So, darlings, how would you spend £125m to save Theatreland?

Kevin Spacey and an all-star cast star in Westminster funding thriller. By Francis Elliott
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The Independent Culture

A cast-list of British theatre's most illustrious names is being assembled to perform on a very different stage. Their audience will be a small but influential group of MPs, and the plaudit they hope to receive is a £125m bail-out for the West End to revamp the shabby grandeur of many of London's most famous and historic venues.

A cast-list of British theatre's most illustrious names is being assembled to perform on a very different stage. Their audience will be a small but influential group of MPs, and the plaudit they hope to receive is a £125m bail-out for the West End to revamp the shabby grandeur of many of London's most famous and historic venues.

Kevin Spacey, Dame Helen Mirren and Alan Bennett are among those billed for performances in the House of Commons at a series of hearings to request the funding.

For many theatre-goers, their experiences have been clouded by the conditions of the Victorian and Edwardian buildings, whether hunched into undersized seats with little leg room, jostled as they crowd into small public areas or joining interminable queues for the ladies' toilets.

Ministers are currently considering a request from theatre owners to fund up to half of the estimated £250m which is said to be needed to drag Theatreland into the 21st century. The rest would come from the industry itself.

Sir Gerald Kaufman MP, the chairman of the Commons culture committee, is understood to be against suggestions of using heritage lottery cash to subsidise wealthy impresarios such as Andrew Lloyd Webber.

However he has been persuaded to let the theatre owners make their case in a special investigation beginning later this month. A source close to the committee said it would call the Oscar-winning US actor Spacey, who is the artistic director of the Old Vic, as well as such stalwarts of the West End as Mirren.

"It is undeniable that many of London's theatres are woefully out of date. The seats were designed for Edwardian bottoms and many of the other facilities are, frankly, below what one expects given the ticket prices. What we need to establish is whether it can be right to spend lottery cash on privately owned theatres," the source said.

A report by the Theatres Trust in 2003 concluded that at least £17m a year would need to be spent for the next 15 years to bring the buildings up to scratch.

Some theatre owners have already begun their own restoration projects, with Sir Cameron Mackintosh, the creative producer behind Cats and Les Misérables committed to spending a total of £30m over the coming years. He has already spent £7m of that updating the Prince of Wales theatre. But many theatre owners say they do not generate enough cash from their venues to cover refurbishment expenses.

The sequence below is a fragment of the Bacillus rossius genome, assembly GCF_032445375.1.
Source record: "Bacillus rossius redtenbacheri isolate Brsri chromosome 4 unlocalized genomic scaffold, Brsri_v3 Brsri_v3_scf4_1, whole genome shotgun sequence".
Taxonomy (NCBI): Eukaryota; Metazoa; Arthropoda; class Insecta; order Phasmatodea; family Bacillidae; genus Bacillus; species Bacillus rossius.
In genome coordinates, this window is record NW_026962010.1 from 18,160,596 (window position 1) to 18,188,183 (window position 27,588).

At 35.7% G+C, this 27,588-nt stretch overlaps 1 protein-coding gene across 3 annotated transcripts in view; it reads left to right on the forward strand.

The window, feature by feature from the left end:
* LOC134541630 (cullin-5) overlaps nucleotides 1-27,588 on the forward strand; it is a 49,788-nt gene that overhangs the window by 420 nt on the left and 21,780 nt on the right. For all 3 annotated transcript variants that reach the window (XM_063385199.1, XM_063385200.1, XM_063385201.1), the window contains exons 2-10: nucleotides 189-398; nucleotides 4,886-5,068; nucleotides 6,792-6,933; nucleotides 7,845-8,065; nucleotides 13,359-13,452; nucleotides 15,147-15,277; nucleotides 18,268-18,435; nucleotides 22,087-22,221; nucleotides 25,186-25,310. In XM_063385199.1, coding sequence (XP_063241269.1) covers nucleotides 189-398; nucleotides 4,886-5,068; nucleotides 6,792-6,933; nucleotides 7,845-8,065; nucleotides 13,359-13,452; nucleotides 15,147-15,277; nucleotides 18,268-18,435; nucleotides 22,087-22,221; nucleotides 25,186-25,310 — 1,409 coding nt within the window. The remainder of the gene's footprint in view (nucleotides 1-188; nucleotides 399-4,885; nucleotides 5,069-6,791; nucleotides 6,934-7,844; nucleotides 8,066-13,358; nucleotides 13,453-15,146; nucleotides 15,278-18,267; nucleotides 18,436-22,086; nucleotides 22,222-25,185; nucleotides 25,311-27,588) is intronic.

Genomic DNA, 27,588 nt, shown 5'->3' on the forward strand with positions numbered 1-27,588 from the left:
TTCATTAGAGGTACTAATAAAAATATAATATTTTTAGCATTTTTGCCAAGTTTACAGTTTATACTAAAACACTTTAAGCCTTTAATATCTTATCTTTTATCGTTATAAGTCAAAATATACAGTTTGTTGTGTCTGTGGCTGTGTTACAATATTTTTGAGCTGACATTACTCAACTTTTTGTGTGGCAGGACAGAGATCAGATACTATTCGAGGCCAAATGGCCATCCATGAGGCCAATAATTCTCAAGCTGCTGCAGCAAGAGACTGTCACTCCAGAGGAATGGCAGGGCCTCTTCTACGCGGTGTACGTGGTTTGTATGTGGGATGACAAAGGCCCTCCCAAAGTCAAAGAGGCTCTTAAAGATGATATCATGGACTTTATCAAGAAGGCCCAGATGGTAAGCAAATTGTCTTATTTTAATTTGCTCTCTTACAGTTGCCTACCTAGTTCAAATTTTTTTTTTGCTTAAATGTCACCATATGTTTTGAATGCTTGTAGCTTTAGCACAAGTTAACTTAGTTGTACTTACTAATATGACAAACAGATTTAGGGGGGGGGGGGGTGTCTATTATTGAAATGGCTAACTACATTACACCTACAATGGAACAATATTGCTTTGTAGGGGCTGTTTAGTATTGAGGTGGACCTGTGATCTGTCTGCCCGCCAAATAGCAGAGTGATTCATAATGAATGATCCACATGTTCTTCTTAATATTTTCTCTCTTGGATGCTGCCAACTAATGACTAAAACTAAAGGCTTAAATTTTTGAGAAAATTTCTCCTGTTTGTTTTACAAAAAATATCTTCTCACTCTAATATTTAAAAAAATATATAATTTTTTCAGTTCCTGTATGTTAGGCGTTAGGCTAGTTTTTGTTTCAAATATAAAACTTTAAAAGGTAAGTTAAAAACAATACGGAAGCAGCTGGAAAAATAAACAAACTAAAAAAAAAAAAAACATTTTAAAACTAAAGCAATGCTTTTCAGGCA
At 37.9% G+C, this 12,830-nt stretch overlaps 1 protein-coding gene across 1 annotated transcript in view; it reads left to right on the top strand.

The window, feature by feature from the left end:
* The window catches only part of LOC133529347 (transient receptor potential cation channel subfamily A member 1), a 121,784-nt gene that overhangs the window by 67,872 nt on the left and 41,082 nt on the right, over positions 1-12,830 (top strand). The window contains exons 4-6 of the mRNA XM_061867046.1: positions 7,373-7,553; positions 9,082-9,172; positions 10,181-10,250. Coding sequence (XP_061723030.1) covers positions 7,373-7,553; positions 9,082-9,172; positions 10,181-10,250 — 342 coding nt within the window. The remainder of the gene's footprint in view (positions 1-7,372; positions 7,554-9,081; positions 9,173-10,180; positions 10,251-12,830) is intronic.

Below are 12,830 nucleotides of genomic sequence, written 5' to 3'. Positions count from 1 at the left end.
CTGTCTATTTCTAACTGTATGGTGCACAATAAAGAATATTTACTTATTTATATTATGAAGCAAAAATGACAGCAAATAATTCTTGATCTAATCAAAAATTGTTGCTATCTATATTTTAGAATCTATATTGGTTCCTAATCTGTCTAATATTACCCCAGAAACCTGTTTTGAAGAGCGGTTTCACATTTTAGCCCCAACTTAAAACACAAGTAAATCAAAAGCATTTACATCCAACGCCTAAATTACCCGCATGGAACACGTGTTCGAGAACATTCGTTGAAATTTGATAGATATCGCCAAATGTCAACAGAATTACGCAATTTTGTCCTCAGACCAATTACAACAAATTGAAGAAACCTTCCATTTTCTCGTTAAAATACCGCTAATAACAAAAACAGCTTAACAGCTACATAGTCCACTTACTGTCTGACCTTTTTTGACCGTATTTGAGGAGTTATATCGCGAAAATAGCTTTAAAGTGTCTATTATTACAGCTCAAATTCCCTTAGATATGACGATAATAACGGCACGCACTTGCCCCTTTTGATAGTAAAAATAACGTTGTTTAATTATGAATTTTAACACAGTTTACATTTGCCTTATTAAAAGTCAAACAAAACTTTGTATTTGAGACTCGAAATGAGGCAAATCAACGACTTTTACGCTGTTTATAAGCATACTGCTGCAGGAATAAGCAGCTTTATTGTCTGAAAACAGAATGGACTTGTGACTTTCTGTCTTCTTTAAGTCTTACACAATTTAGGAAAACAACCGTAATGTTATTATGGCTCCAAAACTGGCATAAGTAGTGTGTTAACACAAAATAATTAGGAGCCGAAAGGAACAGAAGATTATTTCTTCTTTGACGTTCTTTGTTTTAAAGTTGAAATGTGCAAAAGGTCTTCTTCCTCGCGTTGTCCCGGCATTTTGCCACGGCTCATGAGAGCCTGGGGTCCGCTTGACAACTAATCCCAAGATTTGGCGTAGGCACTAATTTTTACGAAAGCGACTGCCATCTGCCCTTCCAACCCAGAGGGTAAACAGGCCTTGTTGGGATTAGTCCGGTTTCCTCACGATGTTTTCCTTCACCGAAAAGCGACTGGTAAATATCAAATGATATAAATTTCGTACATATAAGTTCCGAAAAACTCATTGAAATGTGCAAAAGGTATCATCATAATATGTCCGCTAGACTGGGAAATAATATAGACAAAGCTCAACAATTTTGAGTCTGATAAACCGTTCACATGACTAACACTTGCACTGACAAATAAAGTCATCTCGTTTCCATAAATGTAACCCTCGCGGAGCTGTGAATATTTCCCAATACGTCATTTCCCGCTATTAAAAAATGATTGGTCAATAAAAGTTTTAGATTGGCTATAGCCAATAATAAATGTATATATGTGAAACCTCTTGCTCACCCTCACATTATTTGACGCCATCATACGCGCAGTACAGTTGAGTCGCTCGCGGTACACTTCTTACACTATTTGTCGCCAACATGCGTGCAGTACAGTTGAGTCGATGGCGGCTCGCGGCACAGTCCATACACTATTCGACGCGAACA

Nick Allott, the managing director of Cameron Mackintosh Ltd, said: "It would be complete folly for us to allow the downward spiral to continue."

Rosemary Squire, the executive director and co-founder of the Ambassador Theatre Group which operates 12 West End venues, said: "These buildings are listed, so it's not as if they can be turned into shops or car parks to bring in more money for the owners. There's every justification for public money. It is not lining the pockets of some commercial operator."

Among the problems identified in the 40 West End venues was that two-thirds required more ladies' toilets, half had a number of seats with restricted views and 40 per cent needed major restoration. A quarter of all seats were said not to have adequate leg room. Mr Allott said he wasassured the money will be made available: "We are entirely confident that the Department for Culture, Media and Sport will facilitate the release of funds."

Additional reporting by Anthony Barnes

CRITICS ON THE WEST END'S WORST

Nicholas de Jongh (London 'Evening Standard')

The Barbican (built 1982)

"The Barbican is a dreadful theatre for bad sight-lines. The leg room is not good either... and the aisle seats are terrible because the view of the stage is obscured."

Georgina Brown ('Mail on Sunday')

Shaftesbury (1911)

"I hate the Shaftesbury - it has no soul. The bar is a terribly cramped place to meet anyone and you have to walk about three miles to the loo. And they have this awful system of not letting you in until a particular time."

Michael Billington ('Guardian')

Aldwych (1905)

"If you sit in the rear stalls you have an overhang from the circle above and you can't see the upper half of the stage. So when Romeo and Juliet was on, you couldn't see Juliet in the balcony."

Charles Spencer ('Telegraph')

Shaftesbury (1911)

"It's very hard to pick one because there are so many of them. The Shaftesbury is a barn of a place: you can get lost trying to find the way to the gents, the bars are impossible and it always has crap shows on."

Kate Bassett ('IoS')

The Playhouse (1907)

"When I recently went there to see Romeo and Juliet by an Icelandic company, the temperature control seemed to be desperately trying to compensate - it was like being in a jungle."

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